The Auteur Premieres Friday at Cinema 21

The Auteur at Cinema 21

The Auteur at Cinema 21

The Auteur, a new film by Portland filmmaker James Westby has its big Portland premiere this Friday at Cinema 21 (8:30pm).

The film is a mockumentary of Arturo Dominingo, an aging porn director trying to make sense of his life and career.  I saw the film in an early preview before it went of to the Tribecca Film Festival and it’s hilarious.

The Auteur stars Melik Malkasian (who won best actor at the Ft. Lauderdale Film Festival), John Breen (of the Liberators), Katherine Flynn, and Cara Seymour. It also features music from The Decemberists, The Shaky Hands, Viva Las Vegas, Ron Jeremy, Malice 666, Copy, Au, Laura Gibson, MarchForth Marching Band, Katie O’Grady, Ritah Parrish, Michael Fetters, Victor Morris, and many more!!

Friday’s premiere will be followed by a Q&A with director James Westby and an after party at Slabtown (sponsored by Amber Geiger and Porter Panther)

Holiday Gift Idea – Have You Seen The Horizon Lately

Have You Seen The Horizon Lately by Jamie S. Rich

Have You Seen The Horizon Lately by Jamie S. Rich

Giving someone a good book for a holiday gift is giving them something that they’ll experience for hours. A good book can also be an amazing experience, and experiences will always trump any physical gift you can ever give someone.

Have You Seen The Horizon Lately, was written by Portland author Jamie S. Rich and published locally by Oni Press. It one of the most stunningly emotional and well written books of the year. It’s quite possibly the very best book you’ve never heard of.

In Have You Seen The Horizon Lately characters grapple with deep emotional issues, struggle to find a way to connect to each and desperately seek the road to happiness.  This is the kind of book that you simply won’t put down and one you’ll never forget.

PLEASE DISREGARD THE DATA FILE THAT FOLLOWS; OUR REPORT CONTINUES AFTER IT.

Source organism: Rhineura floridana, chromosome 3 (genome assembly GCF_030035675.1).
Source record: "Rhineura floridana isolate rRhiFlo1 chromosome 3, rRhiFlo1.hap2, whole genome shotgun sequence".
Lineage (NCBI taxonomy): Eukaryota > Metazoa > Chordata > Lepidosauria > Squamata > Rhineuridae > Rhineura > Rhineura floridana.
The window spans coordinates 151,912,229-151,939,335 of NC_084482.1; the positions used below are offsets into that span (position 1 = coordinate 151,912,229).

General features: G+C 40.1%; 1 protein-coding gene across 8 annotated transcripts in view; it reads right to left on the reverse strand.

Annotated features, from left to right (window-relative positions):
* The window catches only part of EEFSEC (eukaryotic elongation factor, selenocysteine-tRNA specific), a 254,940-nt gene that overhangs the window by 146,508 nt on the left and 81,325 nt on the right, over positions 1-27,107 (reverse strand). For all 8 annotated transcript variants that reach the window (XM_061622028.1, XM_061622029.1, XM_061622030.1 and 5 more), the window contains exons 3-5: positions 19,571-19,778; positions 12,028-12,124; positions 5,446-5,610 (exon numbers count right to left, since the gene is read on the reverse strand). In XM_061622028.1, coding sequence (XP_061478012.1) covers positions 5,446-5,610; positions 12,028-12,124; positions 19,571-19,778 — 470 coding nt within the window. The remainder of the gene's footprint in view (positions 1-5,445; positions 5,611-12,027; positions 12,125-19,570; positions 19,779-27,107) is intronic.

Giving someone a great book that they’ve never heard of, but fall in love with is a blockbuster gift, and in this case it’s an extremely affordable one too.

Other novels by Jamie S. Rich to check out include:  Cut My HairI was Someone Dead and The Everlasting.

Also check out his graphic novels including: Twelve Reasons Why I Love Her (with Joelle Jones) and Love The Way You Love.

Be a Karaoke Super Star (in private)

Voice Box

Serenade Someone Special in a Private Room

There are many great Karaoke options in Portland and some of my most enjoyable evenings out have been spent with friends at places like The Alibi,  The Ambassador Restaurant and The Galaxy.

In Portland karaoke is a pretty big deal. That’s why it’s so exciting to have a new option on the Portland karaoke menu: Voicebox.

Officially opening this Friday, Voicebox takes karaoke to an entirely different scale. Instead of getting up in front of a huge (smokey) bar of strangers, you can get a group of people together and rent a private room.

Voicebox is designed around the traditional Asian karaoke clubs but with a decidedly Portland twist (meaning it’s clean, smoke free and has great food, beer, wine and sake options).  Prices average around $7 per person, per hour in groups of four or more.

It’s an ideal place for meetups and an excellent ice breaker for small groups. Given the fact that the rooms are private Voicebox is sure to open the door to karaoke in Portland for people who could never get up in front of a room full of people to sing, but would love to sing karaoke.

Voicebox is at 2112 NW Hoyt St. (503) 303-8220.